COA split over whether officer had suspicion suspect was armed

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An Indiana Court of Appeals panel was split Tuesday as to whether a man’s firearm conviction should be affirmed. The majority held the arresting officer had reasonable suspicion that the defendant was armed and dangerous when he placed his hand in his pocket, but the dissenting judge believed the majority didn’t adhere to the standard articulated when determining whether a pat down search violates the Fourth Amendment.

LaQuantis Johnson appealed his Class B felony conviction of possession of a firearm by a serious violent felon. He was arrested and convicted after he and another man entered the Greyhound bus station in Indianapolis at 2 a.m. An off-duty police officer, Ralph Bridgeforth, who was working as a security guard inside the station, believed Sanders and Johnson may be intoxicated. He questioned them and neither had a bus ticket. When Johnson said he didn’t have any identification, he put his hand in his left pocket and wouldn’t remove it. Bridgeforth then placed him in handcuffs and found a gun in his pants.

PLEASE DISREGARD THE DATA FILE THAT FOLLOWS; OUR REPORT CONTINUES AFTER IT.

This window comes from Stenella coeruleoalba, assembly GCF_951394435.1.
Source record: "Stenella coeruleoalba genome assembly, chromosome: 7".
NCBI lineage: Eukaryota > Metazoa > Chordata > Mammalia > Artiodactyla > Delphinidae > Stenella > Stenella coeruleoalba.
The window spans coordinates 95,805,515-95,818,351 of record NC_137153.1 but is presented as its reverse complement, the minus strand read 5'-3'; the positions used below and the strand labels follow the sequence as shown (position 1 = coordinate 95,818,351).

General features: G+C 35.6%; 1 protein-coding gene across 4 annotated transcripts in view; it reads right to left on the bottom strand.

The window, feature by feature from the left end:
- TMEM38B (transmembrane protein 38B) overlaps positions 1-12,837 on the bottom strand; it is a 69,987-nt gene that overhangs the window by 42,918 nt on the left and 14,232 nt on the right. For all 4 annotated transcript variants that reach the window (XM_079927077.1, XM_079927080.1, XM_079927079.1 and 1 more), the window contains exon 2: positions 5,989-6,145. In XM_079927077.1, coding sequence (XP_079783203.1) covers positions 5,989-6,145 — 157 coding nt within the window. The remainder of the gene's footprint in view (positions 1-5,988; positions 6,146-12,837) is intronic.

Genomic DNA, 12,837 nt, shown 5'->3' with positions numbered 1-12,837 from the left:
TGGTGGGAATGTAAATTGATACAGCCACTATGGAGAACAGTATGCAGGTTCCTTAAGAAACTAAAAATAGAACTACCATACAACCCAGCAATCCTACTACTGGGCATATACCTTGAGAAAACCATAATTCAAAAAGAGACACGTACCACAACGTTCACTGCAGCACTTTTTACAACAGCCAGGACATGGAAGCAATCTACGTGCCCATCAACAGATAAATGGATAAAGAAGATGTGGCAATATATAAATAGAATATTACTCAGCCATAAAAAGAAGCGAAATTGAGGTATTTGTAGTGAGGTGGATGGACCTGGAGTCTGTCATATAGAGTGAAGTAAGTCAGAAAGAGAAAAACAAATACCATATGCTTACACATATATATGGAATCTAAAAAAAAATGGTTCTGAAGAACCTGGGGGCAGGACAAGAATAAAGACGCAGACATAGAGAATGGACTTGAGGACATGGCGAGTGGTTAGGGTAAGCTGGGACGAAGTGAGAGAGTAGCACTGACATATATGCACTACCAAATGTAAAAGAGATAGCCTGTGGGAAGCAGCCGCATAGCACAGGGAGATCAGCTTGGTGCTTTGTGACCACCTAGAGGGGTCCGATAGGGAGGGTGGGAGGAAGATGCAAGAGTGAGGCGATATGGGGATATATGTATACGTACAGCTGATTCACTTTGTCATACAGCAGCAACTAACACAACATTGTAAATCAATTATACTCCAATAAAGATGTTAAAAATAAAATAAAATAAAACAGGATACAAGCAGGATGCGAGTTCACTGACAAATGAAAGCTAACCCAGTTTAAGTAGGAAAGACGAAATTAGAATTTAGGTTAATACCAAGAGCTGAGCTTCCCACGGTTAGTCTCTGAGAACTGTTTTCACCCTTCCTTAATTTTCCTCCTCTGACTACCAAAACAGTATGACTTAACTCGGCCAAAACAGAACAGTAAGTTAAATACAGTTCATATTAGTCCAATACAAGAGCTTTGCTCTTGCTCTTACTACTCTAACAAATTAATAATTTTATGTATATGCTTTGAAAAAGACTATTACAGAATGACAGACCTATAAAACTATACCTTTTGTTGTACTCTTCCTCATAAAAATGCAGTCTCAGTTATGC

Johnson argued that his Fourth Amendment rights, as well as his rights under Article 1, Section 11 of the Indiana Constitution, were violated by the search and that the handgun should not be admitted into evidence. The trial court allowed the gun at trial.

The majority noted that Bridgeforth testified that he didn’t have any particular reason to believe Johnson had a gun, but he said that this scenario is how police officers get hurt across the country every day. Judges Elaine Brown and Rudolph Pyle III affirmed the conviction.

Judge Terry Crone dissented, claiming while the majority articulated the correct standard for review of a Fourth Amendment challenge, the judges didn’t adhere to it. The standard requires that the officer has reasonable suspicion that the person frisked is armed and dangerous. That was not the case here, as Bridgewater’s testimony gave a more general concern about people with weapons rather than anything particular with Johnson.

“The issue comes down to whether Johnson putting his hand in his pants pocket and refusing to remove it created a reasonable suspicion that he was armed and dangerous. I think not. A hand in a pocket is not evidence that a person is armed and dangerous,” he wrote.

The case is LaQuantis Johnson v. State of Indiana, 49A05-1409-CR-409.

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